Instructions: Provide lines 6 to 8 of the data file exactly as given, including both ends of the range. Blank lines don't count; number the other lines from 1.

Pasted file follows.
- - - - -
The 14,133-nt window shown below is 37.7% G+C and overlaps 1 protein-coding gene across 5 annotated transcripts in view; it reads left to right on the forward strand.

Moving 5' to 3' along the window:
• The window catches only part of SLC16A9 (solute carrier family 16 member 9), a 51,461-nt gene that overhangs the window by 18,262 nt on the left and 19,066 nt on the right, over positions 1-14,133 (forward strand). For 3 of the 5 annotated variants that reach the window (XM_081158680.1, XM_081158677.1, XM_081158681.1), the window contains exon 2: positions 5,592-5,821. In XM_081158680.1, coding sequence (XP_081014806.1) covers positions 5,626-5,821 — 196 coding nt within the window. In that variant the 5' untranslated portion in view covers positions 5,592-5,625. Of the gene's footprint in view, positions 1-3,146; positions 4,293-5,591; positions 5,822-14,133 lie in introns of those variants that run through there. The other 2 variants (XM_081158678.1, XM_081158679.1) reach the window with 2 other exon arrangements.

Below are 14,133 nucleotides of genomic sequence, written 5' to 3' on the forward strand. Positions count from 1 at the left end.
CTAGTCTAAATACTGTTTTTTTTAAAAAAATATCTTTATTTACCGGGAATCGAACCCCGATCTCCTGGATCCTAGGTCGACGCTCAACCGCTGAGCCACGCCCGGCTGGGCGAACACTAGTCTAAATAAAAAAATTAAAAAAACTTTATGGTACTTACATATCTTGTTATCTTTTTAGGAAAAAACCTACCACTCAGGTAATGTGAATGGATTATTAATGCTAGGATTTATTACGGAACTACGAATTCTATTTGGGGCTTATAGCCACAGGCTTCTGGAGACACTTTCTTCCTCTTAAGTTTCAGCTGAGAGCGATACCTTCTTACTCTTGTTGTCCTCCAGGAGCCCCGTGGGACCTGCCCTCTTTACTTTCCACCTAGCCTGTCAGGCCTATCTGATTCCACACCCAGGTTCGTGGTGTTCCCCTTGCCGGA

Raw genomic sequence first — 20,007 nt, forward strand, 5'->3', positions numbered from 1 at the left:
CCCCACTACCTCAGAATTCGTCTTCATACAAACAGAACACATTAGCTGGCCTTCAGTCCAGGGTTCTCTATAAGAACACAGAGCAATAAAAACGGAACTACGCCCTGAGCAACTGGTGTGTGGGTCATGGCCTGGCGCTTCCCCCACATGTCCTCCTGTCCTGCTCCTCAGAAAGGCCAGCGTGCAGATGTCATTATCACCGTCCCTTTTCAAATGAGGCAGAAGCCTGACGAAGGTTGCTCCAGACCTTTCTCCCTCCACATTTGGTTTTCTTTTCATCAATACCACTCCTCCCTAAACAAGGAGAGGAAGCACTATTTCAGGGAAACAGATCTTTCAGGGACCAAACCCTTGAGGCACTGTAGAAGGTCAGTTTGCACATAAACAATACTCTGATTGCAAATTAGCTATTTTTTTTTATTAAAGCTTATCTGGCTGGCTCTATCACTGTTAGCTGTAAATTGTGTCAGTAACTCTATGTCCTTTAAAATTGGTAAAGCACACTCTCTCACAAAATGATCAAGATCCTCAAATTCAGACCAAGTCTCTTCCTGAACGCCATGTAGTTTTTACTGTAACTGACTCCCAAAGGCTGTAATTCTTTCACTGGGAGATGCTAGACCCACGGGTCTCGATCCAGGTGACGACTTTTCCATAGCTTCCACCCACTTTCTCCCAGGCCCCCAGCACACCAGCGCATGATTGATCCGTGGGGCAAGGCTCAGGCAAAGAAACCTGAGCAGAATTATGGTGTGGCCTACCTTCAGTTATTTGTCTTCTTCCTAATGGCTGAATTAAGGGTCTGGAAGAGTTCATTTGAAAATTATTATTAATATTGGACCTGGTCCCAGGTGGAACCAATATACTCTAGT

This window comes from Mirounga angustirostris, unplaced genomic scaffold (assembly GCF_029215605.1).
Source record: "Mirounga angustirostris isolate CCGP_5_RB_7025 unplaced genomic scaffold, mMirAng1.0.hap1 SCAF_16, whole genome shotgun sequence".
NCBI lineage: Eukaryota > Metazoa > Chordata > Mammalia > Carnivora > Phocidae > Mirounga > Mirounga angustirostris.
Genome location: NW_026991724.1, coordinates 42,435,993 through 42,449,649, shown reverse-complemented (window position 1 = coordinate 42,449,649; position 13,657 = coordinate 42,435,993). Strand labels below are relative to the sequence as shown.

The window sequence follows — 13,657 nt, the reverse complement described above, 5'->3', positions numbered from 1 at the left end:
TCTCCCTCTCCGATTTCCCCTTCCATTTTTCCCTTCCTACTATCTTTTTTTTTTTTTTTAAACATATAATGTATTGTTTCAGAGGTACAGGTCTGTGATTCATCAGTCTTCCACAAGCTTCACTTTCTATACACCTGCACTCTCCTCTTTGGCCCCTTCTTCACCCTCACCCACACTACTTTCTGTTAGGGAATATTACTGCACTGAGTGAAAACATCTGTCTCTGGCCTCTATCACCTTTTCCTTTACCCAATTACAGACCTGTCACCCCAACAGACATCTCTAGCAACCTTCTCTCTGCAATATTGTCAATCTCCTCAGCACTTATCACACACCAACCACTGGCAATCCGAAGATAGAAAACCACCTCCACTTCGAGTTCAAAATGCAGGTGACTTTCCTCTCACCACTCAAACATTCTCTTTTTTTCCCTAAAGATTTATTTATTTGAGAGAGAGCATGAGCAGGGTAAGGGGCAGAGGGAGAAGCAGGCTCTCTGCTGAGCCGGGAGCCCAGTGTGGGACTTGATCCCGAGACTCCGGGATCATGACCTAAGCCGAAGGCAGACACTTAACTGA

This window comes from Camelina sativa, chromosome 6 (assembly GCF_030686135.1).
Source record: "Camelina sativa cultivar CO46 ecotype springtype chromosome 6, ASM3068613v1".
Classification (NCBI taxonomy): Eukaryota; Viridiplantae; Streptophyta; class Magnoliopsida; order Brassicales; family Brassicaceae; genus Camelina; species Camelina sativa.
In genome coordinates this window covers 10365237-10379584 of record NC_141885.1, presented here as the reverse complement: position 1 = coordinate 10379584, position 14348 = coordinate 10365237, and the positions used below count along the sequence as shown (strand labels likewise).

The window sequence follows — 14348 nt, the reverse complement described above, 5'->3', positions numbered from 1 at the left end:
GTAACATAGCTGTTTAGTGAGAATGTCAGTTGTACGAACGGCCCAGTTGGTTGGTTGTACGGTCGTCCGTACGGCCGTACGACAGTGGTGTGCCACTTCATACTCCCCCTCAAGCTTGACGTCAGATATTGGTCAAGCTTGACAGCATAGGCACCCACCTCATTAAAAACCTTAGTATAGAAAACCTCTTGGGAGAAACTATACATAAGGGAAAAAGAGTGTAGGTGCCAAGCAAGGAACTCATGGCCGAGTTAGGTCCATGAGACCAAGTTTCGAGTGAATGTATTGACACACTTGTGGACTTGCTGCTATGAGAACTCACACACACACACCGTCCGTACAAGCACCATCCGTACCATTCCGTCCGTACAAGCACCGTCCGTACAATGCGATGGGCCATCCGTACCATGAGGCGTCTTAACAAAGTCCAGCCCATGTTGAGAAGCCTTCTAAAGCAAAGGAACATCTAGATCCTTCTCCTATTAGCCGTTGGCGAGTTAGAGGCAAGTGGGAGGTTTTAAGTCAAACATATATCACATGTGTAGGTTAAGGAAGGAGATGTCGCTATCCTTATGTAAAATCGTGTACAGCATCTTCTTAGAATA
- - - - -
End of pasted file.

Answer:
Raw genomic sequence first — 20,007 nt, forward strand, 5'->3', positions numbered from 1 at the left:
CCCCACTACCTCAGAATTCGTCTTCATACAAACAGAACACATTAGCTGGCCTTCAGTCCAGGGTTCTCTATAAGAACACAGAGCAATAAAAACGGAACTACGCCCTGAGCAACTGGTGTGTGGGTCATGGCCTGGCGCTTCCCCCACATGTCCTCCTGTCCTGCTCCTCAGAAAGGCCAGCGTGCAGATGTCATTATCACCGTCCCTTTTCAAATGAGGCAGAAGCCTGACGAAGGTTGCTCCAGACCTTTCTCCCTCCACATTTGGTTTTCTTTTCATCAATACCACTCCTCCCTAAACAAGGAGAGGAAGCACTATTTCAGGGAAACAGATCTTTCAGGGACCAAACCCTTGAGGCACTGTAGAAGGTCAGTTTGCACATAAACAATACTCTGATTGCAAATTAGCTATTTTTTTTTATTAAAGCTTATCTGGCTGGCTCTATCACTGTTAGCTGTAAATTGTGTCAGTAACTCTATGTCCTTTAAAATTGGTAAAGCACACTCTCTCACAAAATGATCAAGATCCTCAAATTCAGACCAAGTCTCTTCCTGAACGCCATGTAGTTTTTACTGTAACTGACTCCCAAAGGCTGTAATTCTTTCACTGGGAGATGCTAGACCCACGGGTCTCGATCCAGGTGACGACTTTTCCATAGCTTCCACCCACTTTCTCCCAGGCCCCCAGCACACCAGCGCATGATTGATCCGTGGGGCAAGGCTCAGGCAAAGAAACCTGAGCAGAATTATGGTGTGGCCTACCTTCAGTTATTTGTCTTCTTCCTAATGGCTGAATTAAGGGTCTGGAAGAGTTCATTTGAAAATTATTATTAATATTGGACCTGGTCCCAGGTGGAACCAATATACTCTAGT

This window comes from Mirounga angustirostris, unplaced genomic scaffold (assembly GCF_029215605.1).